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Letter: CapU looks forward to serving Squamish

'Accessible, high-quality early childhood education is essential for every community, but especially for rapidly changing and growing communities like Squamish.'
Capilano University’s Squamish Campus. Photo via Capilano University

This is in response to the letter to the editor from Anthony Bianco, March 21: Ensuring Squamish’s prosperity—Investing in early childhood education.

I want to thank Mr. Bianco for submitting his timely and forward-thinking letter to the editor on the importance of early learning for Squamish. As he points out, research clearly shows that high quality education for our youngest citizens has critical long term social and economic benefits. Providing meaningful opportunities for young children to learn and thrive is good for everyone.

At Capilano University, we are committed to providing the highest quality education for educators who work with young children. Our degree and diploma programs in Early Childhood Care and Education (ECCE) are recognized as leaders because they provoke deep engagement with critical issues in the field and equip students to become advocates and leaders themselves. Both programs will be offered at our Squamish campus in September 2024.

In addition, planning is underway to build a new childcare centre on campus that will serve as a lab school for students to work with faculty mentors and qualified educators to apply what they learn in the classroom. We are committed to excellence in early childhood education because children and families deserve it and forward-thinking communities demand it.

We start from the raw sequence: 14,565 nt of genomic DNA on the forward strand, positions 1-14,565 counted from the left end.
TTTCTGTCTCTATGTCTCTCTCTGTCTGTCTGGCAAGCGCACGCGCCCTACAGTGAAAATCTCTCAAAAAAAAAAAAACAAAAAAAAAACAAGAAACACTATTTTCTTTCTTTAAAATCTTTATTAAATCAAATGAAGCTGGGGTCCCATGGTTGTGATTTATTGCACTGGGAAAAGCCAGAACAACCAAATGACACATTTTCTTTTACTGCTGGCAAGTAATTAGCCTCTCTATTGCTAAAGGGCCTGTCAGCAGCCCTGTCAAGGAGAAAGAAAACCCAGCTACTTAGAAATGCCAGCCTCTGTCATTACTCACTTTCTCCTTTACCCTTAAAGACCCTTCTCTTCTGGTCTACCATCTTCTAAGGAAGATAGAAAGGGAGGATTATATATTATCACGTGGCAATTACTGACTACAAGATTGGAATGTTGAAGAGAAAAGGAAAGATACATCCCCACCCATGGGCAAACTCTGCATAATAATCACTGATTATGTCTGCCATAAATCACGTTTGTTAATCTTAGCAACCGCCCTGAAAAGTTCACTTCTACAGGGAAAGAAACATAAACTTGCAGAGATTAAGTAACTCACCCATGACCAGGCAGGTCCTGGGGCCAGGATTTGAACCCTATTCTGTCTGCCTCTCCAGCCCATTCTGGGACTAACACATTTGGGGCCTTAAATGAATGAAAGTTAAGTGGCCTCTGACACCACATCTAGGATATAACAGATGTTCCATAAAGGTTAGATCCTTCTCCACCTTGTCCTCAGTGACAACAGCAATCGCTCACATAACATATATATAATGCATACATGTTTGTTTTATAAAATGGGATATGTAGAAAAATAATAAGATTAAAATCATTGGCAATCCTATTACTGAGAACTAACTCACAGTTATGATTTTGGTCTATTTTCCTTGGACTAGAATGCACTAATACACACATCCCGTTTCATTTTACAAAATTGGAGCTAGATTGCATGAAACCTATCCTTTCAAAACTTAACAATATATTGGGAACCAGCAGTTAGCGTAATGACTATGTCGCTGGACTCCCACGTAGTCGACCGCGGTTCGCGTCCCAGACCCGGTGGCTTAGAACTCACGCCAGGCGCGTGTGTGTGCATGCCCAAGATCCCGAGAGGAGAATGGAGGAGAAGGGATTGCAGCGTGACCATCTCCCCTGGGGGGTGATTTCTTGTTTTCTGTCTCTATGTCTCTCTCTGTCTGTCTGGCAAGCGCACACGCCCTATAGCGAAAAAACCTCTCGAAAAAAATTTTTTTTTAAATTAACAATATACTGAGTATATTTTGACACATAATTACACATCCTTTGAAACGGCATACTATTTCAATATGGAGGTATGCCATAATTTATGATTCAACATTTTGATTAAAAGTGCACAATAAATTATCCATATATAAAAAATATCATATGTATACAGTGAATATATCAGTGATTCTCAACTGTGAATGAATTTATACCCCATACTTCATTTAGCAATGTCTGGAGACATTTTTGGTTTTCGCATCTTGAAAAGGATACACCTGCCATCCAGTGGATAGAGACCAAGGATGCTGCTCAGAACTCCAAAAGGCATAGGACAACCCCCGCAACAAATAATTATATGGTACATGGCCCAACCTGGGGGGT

As a regional post-secondary institution, Capilano University is focused on serving the education and training needs of the Sea to Sky Corridor. More broadly, our social purpose is to help build strong and sustainable communities in the region. In the Faculty of Education, Health, and Human Development, we offer a range of programs and courses aligned with this purpose, including options for healthcare professionals, educational specialists, adult upgrading, and literacy and English-language learners. These programs and courses provide exceptional learning experiences to students. They also serve a wider social function by helping people find meaningful employment, reducing social and economic disparities, promoting inclusion, and contributing to overall health and well-being. 

Accessible, high-quality early childhood education is essential for every community, but especially for rapidly changing and growing communities like Squamish. We are excited to deliver our early learning programs in the community and look forward to serving local needs in other ways as our program offerings expand.

Brad Martin
Dean, faculty of Education, Health,
and Human Development
Capilano University 


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